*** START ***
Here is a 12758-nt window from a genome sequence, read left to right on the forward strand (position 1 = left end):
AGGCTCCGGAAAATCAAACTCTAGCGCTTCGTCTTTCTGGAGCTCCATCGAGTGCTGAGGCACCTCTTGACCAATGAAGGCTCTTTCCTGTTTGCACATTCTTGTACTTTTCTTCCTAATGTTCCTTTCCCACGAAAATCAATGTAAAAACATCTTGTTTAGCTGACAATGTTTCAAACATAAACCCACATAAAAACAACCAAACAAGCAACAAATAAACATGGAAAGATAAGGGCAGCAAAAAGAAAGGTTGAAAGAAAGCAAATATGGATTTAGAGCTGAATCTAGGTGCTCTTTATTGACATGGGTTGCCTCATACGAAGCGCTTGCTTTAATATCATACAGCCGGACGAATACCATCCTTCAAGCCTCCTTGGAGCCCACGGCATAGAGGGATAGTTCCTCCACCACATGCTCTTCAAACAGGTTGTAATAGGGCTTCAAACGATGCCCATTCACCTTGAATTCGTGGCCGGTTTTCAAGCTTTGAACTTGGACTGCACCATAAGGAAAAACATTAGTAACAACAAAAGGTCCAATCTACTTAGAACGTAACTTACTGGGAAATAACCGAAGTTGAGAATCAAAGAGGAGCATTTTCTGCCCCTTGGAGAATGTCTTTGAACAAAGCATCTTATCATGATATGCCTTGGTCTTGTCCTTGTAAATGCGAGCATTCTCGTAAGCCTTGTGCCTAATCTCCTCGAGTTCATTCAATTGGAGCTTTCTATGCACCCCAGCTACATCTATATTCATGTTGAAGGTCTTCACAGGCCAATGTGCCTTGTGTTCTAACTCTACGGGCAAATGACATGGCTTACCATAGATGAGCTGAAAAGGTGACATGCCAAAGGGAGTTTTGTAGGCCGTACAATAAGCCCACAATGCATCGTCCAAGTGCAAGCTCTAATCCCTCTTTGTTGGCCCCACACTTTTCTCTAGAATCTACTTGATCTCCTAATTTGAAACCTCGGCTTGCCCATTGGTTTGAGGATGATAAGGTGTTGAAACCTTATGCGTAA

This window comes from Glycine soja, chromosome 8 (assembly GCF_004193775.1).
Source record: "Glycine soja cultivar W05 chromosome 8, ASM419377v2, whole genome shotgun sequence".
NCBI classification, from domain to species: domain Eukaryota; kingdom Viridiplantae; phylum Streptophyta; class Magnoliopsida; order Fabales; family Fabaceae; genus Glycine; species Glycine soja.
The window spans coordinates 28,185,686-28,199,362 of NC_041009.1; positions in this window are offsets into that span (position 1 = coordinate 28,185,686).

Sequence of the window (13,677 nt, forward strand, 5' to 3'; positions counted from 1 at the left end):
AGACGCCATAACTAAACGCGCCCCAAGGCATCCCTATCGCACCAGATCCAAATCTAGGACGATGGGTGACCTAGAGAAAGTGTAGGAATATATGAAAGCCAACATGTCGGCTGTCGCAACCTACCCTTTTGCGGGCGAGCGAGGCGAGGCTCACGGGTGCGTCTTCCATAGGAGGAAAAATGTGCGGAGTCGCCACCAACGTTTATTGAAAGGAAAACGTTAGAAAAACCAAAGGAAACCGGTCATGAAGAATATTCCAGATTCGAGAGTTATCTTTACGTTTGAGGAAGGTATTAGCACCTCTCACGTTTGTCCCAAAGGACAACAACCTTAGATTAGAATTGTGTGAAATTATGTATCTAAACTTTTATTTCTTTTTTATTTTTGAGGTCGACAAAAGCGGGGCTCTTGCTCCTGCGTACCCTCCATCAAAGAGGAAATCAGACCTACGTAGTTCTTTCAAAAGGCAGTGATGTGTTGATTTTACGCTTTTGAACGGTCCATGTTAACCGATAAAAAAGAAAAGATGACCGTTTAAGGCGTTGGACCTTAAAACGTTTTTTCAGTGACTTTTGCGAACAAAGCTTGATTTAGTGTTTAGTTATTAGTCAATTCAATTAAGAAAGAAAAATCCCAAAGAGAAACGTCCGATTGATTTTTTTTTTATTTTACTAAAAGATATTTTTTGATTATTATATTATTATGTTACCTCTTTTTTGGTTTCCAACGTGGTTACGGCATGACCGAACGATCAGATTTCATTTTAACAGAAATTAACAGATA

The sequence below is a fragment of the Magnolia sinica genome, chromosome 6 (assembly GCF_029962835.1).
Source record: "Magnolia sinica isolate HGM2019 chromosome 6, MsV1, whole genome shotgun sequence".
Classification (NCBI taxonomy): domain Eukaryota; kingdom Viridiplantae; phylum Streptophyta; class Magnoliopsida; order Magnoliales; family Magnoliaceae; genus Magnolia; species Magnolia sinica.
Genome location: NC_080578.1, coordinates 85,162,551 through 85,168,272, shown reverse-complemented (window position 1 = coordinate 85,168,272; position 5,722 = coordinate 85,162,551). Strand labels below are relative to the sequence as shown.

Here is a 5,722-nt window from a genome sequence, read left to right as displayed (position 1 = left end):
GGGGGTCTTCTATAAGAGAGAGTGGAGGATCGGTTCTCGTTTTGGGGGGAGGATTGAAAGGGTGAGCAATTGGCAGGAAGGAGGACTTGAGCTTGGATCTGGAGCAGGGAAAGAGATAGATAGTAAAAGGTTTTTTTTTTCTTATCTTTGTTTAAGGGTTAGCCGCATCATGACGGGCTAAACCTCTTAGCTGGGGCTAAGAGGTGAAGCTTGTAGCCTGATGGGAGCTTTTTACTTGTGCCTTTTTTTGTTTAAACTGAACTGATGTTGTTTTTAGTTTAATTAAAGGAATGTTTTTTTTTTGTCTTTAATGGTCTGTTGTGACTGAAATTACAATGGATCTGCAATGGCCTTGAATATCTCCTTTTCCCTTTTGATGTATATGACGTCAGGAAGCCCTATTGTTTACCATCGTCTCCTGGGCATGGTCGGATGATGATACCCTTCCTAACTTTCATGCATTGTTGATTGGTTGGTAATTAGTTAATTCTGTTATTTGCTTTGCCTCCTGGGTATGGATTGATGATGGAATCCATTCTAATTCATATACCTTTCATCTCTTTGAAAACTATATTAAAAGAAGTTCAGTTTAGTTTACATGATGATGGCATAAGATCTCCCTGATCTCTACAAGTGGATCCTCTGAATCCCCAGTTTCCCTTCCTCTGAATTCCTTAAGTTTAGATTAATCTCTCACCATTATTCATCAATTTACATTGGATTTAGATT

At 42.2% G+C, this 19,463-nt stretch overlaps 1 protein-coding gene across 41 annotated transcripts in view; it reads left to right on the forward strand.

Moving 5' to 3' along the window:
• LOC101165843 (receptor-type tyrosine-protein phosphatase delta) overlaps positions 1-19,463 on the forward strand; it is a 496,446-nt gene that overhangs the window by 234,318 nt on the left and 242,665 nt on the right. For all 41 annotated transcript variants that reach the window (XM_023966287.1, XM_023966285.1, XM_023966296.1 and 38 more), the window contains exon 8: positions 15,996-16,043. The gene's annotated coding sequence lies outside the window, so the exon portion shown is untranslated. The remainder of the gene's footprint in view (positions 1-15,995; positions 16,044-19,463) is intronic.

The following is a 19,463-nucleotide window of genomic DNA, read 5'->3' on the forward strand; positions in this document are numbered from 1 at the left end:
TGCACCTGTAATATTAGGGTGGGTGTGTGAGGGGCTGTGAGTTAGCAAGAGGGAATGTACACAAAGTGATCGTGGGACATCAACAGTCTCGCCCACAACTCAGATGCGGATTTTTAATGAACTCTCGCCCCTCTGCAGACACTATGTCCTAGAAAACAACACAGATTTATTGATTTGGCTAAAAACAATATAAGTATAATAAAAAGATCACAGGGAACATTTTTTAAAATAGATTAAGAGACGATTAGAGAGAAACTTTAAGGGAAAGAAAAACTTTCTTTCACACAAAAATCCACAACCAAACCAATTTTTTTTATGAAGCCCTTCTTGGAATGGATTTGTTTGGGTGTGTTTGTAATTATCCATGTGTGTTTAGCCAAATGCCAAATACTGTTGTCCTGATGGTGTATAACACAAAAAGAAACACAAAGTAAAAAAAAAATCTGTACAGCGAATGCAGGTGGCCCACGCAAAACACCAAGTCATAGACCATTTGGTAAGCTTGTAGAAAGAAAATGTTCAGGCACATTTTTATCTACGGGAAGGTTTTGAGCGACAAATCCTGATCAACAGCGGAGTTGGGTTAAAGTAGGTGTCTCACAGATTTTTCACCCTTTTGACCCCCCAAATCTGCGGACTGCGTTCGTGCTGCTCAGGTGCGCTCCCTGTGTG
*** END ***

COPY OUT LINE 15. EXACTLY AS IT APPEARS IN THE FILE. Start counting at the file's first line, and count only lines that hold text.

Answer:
At 42.2% G+C, this 19,463-nt stretch overlaps 1 protein-coding gene across 41 annotated transcripts in view; it reads left to right on the forward strand.